Those who have been diagnosed with type 2 diabetes receive better care when they are treated by a multidisciplinary collaborative care team, a study revealed. These findings were reported by the National University of Singapore, which conducted a six-month trial with patients selected from four health institutions. These patients were over 21 years old and had been diagnosed with polypharmacy, comorbidities, and uncontrolled type 2 diabetes. A total of 411 patients were placed in the study.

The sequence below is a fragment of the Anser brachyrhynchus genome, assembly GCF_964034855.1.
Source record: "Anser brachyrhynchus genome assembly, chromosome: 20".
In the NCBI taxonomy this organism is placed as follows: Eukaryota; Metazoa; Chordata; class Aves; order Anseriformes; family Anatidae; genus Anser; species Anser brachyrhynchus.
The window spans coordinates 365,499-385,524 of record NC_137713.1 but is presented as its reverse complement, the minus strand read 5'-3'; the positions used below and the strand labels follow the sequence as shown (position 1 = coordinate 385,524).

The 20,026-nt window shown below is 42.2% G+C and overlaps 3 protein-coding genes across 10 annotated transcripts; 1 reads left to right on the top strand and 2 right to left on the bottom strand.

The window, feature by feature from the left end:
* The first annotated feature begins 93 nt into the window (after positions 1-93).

One group of patients served as the control team and continued their healthcare as normal. The other group received additional care from their pharmacist. In total, those receiving multidisciplinary collaborative care saw an improvement on their A1c. Pre-trial A1c averaged 8.6 with a deviation of 1.5%, while post-trial A1c averages showed 8.1 with a deviation of 1.3%. Those with higher A1c levels showed up to a 0.8% improvement. Individuals in the control group had no significant A1c changes.
These findings were published in Journal of Clinical Pharmacy and Therapeutics on April 27, 2017.